Here it is, in a nutshell: you can’t do this thing casually and expect to succeed wildly.  You need to prepare like an athlete trying to make the Olympic team.  You need to sacrifice, to suffer, to pay your dues.

As a writer with a dream, you can’t just imitate what you read without striving to understand what’s really going on behind the page.  That won’t get you there.  You must combine a thirst for knowledge about the craft of writing with a work ethic that exceeds that of your competition.

Just like an elite athlete.

Because like it or not, admit it or not, getting published is a competition.  There are only so many open slots out there.  Being good isn’t good enough any more.

Key words: intensity, passion, commitment, consistency, persistence, faith.

The most key word of all: knowledge.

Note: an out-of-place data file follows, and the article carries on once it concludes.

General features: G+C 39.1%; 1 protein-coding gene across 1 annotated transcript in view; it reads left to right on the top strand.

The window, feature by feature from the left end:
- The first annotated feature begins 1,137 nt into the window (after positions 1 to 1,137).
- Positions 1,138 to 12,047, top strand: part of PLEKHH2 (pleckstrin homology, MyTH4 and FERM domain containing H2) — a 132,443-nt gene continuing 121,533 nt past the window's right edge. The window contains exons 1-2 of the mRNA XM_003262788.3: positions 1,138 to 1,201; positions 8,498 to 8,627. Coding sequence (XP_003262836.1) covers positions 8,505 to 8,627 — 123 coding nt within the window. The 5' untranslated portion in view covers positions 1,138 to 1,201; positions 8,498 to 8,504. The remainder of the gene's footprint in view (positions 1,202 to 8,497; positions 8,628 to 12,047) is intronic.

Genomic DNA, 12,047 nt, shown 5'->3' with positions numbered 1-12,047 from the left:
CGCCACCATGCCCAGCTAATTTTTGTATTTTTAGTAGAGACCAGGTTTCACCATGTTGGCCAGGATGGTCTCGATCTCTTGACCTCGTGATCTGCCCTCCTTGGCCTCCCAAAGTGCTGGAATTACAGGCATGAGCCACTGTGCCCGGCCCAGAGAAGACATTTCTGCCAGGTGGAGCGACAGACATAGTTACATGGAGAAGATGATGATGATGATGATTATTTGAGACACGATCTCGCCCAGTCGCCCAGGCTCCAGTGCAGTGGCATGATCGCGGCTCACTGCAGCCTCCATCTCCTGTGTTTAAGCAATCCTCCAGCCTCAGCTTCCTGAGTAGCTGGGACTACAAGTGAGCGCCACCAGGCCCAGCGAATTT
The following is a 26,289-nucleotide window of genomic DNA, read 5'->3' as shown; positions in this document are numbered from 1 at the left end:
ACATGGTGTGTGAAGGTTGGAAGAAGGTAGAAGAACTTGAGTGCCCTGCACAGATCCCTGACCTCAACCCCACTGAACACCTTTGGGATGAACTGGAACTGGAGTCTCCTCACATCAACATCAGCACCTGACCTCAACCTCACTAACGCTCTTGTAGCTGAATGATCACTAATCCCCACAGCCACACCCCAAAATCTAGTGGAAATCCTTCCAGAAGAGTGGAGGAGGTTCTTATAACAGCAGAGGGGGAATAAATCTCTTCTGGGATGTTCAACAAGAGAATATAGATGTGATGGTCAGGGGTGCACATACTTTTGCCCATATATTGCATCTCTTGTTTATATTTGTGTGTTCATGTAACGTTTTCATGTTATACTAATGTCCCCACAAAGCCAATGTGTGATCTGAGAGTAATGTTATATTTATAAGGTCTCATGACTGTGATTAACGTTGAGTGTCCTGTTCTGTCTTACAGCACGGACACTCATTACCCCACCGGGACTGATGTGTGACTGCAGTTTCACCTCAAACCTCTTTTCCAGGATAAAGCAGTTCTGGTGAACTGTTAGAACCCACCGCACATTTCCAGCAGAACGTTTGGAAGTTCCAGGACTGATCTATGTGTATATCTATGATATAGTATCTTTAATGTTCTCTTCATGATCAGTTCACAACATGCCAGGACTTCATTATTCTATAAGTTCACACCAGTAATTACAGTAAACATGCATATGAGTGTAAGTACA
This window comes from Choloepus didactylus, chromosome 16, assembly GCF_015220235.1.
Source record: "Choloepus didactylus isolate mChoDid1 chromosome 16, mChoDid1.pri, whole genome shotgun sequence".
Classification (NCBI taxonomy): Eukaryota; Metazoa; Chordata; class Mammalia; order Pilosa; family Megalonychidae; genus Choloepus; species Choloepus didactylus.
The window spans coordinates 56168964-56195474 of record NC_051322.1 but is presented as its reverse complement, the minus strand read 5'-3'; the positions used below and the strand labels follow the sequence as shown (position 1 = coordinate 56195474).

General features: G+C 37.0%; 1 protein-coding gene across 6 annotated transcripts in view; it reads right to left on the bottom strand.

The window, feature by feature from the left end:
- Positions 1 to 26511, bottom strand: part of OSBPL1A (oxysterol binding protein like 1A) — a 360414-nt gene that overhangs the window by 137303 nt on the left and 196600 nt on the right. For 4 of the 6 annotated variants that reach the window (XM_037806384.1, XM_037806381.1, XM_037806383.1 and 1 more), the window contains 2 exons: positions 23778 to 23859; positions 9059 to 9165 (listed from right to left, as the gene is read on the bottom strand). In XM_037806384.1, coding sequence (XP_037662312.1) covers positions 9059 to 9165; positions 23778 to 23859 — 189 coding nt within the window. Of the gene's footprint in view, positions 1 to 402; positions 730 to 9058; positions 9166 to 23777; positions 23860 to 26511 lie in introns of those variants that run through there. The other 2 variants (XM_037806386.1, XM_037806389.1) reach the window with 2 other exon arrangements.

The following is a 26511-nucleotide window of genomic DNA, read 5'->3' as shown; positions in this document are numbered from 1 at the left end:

The Power of the Sports Metaphor

The parallel between writing and athletics is one of my favorites.  Because I’ve been there, too.

I was never an elite athlete.  But I was a professional athlete for five years, and I’ve competed at a high level in several other sports. Including the sport of writing.

I’ve seen who makes it and who doesn’t.  And even when it doesn’t seem fair, I understand why it happens.

Go back a few lines to those key words.  That’s why.

I have a friend who plays on the PGA tour.  He’s barely thirty and has won well over ten million dollars, including two championships and dozens of top-10 finishes.   If you follow golf you’ve heard his name.

He’s not an elite athlete, either.  In fact, where golf is concerned, there really aren’t very many true athletes out there at all.  The game isn’t about that.